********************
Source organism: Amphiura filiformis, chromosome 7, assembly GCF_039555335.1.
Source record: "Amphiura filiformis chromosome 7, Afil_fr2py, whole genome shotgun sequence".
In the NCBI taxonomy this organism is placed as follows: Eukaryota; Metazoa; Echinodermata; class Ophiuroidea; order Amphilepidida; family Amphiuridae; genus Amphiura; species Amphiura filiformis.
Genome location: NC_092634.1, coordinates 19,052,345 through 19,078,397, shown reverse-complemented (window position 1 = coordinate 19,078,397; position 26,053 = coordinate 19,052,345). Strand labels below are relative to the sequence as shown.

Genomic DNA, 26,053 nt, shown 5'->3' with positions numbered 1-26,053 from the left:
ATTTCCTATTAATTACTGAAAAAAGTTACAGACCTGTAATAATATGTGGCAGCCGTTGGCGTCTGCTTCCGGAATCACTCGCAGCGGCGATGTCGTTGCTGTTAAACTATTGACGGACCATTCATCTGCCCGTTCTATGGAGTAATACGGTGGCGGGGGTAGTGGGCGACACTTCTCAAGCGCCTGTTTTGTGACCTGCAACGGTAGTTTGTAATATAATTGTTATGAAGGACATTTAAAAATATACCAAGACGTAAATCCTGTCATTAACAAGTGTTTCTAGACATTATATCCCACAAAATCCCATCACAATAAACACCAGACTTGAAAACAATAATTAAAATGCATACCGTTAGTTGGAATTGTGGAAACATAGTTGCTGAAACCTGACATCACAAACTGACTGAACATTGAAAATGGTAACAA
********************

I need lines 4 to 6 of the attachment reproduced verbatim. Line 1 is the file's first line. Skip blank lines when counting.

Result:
Genome location: NC_092634.1, coordinates 19,052,345 through 19,078,397, shown reverse-complemented (window position 1 = coordinate 19,078,397; position 26,053 = coordinate 19,052,345). Strand labels below are relative to the sequence as shown.

Genomic DNA, 26,053 nt, shown 5'->3' with positions numbered 1-26,053 from the left:
ATTTCCTATTAATTACTGAAAAAAGTTACAGACCTGTAATAATATGTGGCAGCCGTTGGCGTCTGCTTCCGGAATCACTCGCAGCGGCGATGTCGTTGCTGTTAAACTATTGACGGACCATTCATCTGCCCGTTCTATGGAGTAATACGGTGGCGGGGGTAGTGGGCGACACTTCTCAAGCGCCTGTTTTGTGACCTGCAACGGTAGTTTGTAATATAATTGTTATGAAGGACATTTAAAAATATACCAAGACGTAAATCCTGTCATTAACAAGTGTTTCTAGACATTATATCCCACAAAATCCCATCACAATAAACACCAGACTTGAAAACAATAATTAAAATGCATACCGTTAGTTGGAATTGTGGAAACATAGTTGCTGAAACCTGACATCACAAACTGACTGAACATTGAAAATGGTAACAA